Motherhood As I See It

abstract--motherhood---tinsu-kasai

Happy (belated) Mother’s Day! It’s been long enough since my last post that our little one has arrived, and she is already almost three months old. I can’t believe how fast time flies! In honor of the special weekend, I wanted to give a tip of the hat to all us new moms who are experiencing so many new surprises this year, those who are first-timers, and those who are on kid 6.

The first thing I’ve noticed about motherhood is the fact that you talk consistently about the weirdest things, and strangers feel like they have the freedom to ask you very personal questions. You talk about sleep. Poop. Pee. Spitup. Stool color and frequency of occurrence.  Your boobs. Your milk supply. Sleep again. Strollers that are nicer than your car. Toys. Extra sensitive skin care. Butts. More about sleep. Everyone asks you about sleep and you want to scream OF COURSE I’M NOT GETTING SLEEP I HAVE A NEWBORN. WOULD YOU LIKE TO KNOW EXACTLY HOW MUCH SLEEP I’M NOT GETTING???

But of course, that all comes with the territory when you are introducing a new human to this world. I always wonder, who will she be? What will her voice sound like? What is her personality going to be like? You spend your days looking like an idiot, saying “MA – MA” and “DA – DA” into their face, and teaching them all the things they need to do to become a wonderful human. But no one tells you that you are actually encouraging them to do the exact things you will soon DREAD. Think I’m wrong? Think that raspberry she blows will always be cute?

Think again.

Here are a few examples of what I’m talking about:

___________________

KICKING

Those first precious kicks that you can feel in utero:
giphy (11)

When she kicks out of a swaddle and wakes up. For the 12th time. In 8 minutes.giphy (10)

_____________________

POOPING

When she finally starts having consistent bowel movements:
giphy (20)

Poopmageddon – noun. -\ˌpoop-mə-ˈge-dən\ an explosion like Mount St Helens, but worse:
giphy (8)

_____________________

BREASTFEEDING

Latching for the very first time:
giphy (7)

Latching for the 2nd-32nd time

giphy (6)

_____________________

SAYING HER FIRST WORDS

Talking at 9 months:
Kids be like –
giphy (2)

Parents be like –
giphy (3)

2 months later when she’s talking and asking questions nonstop:
giphy (4)

_____________________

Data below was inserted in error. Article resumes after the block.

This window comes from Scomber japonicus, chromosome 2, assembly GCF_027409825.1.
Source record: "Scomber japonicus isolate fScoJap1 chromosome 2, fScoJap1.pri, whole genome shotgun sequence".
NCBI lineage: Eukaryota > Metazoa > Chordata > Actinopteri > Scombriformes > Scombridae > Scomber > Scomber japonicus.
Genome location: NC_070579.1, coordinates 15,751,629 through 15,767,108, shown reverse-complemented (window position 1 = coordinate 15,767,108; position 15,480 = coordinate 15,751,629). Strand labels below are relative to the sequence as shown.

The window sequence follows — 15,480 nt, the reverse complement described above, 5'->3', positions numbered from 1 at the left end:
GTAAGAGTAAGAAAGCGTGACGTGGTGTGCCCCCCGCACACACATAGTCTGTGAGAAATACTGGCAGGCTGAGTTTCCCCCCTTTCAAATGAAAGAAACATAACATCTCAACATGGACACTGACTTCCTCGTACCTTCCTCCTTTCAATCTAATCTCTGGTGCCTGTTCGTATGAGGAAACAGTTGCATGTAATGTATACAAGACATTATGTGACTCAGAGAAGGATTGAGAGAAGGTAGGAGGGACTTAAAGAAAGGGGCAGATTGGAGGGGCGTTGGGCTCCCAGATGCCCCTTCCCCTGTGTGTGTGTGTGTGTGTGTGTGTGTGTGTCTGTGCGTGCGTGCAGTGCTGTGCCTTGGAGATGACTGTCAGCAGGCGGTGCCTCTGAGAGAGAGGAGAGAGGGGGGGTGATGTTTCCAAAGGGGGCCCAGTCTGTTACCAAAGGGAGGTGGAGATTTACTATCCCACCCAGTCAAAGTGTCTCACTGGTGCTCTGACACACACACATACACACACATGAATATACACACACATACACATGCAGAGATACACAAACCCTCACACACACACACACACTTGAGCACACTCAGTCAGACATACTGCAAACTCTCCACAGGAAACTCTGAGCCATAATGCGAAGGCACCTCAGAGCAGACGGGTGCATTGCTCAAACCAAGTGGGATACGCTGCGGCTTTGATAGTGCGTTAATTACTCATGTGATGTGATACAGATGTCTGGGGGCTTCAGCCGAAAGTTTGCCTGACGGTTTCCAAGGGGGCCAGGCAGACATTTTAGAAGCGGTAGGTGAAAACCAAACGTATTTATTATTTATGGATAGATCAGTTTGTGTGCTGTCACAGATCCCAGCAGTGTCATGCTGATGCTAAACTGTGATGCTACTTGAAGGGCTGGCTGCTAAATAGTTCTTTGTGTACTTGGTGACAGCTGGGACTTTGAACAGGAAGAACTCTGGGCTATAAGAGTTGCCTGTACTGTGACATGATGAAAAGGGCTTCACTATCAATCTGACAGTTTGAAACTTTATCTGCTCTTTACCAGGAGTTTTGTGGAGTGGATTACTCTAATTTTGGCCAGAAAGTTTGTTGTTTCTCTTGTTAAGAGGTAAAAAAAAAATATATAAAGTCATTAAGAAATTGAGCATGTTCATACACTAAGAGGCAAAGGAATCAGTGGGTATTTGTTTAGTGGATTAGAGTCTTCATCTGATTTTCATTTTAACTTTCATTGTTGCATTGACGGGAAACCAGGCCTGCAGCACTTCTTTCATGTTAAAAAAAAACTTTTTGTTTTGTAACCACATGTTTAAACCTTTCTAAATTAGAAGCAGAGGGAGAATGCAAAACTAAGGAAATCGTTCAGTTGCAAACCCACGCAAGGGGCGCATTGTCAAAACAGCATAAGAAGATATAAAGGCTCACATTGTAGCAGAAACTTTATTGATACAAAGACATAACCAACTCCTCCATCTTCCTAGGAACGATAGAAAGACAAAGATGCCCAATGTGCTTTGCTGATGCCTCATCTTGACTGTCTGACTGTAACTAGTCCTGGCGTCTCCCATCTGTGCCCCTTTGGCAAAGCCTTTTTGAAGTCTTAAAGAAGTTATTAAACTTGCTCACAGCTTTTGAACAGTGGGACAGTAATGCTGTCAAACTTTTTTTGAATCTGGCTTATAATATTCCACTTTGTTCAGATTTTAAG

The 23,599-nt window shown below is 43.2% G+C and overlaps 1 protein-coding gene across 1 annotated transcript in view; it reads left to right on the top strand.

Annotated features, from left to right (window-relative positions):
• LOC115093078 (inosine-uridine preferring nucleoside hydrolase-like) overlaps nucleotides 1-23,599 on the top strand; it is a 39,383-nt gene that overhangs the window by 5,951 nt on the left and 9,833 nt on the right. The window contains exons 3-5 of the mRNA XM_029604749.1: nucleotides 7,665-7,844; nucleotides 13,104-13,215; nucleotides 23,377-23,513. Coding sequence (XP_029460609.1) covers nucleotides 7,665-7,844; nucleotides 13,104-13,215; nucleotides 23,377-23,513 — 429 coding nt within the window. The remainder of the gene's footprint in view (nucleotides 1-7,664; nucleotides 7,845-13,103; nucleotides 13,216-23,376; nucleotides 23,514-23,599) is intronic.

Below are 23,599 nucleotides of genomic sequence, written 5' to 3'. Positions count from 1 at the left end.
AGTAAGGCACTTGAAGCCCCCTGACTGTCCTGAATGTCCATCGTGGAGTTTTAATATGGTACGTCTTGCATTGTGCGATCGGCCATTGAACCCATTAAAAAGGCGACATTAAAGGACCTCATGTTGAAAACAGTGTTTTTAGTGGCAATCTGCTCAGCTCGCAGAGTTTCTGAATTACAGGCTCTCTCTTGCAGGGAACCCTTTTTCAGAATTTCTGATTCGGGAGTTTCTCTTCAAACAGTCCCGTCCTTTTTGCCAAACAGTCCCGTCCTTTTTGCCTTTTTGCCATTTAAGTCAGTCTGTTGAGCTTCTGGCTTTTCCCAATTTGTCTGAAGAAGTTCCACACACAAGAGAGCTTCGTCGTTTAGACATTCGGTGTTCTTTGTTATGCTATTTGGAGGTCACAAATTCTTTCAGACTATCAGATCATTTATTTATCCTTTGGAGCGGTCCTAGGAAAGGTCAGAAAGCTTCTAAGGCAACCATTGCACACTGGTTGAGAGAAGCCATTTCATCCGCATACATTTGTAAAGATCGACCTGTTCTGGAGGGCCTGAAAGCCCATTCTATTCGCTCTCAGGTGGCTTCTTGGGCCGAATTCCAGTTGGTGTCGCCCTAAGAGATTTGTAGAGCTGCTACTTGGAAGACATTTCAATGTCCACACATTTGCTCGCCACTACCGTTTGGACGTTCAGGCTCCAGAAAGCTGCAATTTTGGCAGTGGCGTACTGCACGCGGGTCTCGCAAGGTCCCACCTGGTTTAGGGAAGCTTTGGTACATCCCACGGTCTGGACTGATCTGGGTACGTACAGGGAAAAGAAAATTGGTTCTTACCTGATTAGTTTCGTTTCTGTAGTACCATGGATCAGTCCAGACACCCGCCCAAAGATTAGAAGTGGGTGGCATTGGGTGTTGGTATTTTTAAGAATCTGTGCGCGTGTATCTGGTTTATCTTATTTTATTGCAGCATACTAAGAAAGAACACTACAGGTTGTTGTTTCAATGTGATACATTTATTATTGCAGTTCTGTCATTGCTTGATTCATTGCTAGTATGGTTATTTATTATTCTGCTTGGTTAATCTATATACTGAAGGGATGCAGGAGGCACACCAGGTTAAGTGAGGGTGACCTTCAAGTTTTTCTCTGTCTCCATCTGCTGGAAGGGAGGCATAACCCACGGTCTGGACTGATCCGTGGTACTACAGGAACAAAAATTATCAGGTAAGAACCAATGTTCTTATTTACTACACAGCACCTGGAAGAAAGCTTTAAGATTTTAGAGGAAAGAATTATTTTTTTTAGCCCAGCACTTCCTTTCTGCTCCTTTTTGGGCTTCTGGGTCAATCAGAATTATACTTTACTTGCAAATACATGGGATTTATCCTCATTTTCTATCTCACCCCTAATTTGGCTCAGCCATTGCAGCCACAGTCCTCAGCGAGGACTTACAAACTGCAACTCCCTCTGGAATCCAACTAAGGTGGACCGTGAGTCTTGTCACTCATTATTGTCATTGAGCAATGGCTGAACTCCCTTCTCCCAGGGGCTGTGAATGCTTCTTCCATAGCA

CRAWLING

Finally up on all fours:
giphy (1)

The realization that she’s now uncontainable:
giphy

_____________________

WALKING

Those first tottery steps:
giphy (12)

She soon decides her vocation is to become your redecorator:
giphy (14)

_____________________

LOVE

Praying and hoping that she’ll find The One to fall in love with forever:
giphy (15)

When she actually brings a boy home for dinner:
giphy (16)

_____________________

COLLEGE APPLICATIONS

Getting into an Ivy League college…:
giphy (13)

….that’s located on the other side of the United States:
giphy (19)

giphy (18)

giphy (17)

Thankfully I have a few years before I have to let her go off to college, but I know time will fly by fast. I’m treasuring these moments and am grateful for every day.

As an endnote to my readers, I’ve decided to expand this space a bit to include posts such as these, which don’t necessarily include a pattern or a recipe or DIY. I would like to begin simply writing in addition to what I’ve been doing, because as a creative outlet I think writing is a part of that as well. So just a heads up, and I hope to see you around again!

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One response to “Motherhood As I See It

  1. Yeah. E. will be two this summer, so we’re past the no sleep stage and at the into everything stage. I still remember how long the sleepless stage seemed to be, even though it really only lasted a few months. It still amazes me how often people ask me odd personal questions about my child. I’ve had complete strangers ask me if we’re going to have more kids (although that once led to a really great discussion about only kids versus siblings with a mom of two who was an only child, whereas I have three siblings but only one child). At least that tendency to talk about mom stuff helps when I end up at events where I know virtually no one, but most of the people are parents–we can always talk about babies and poop, gross as it sounds.

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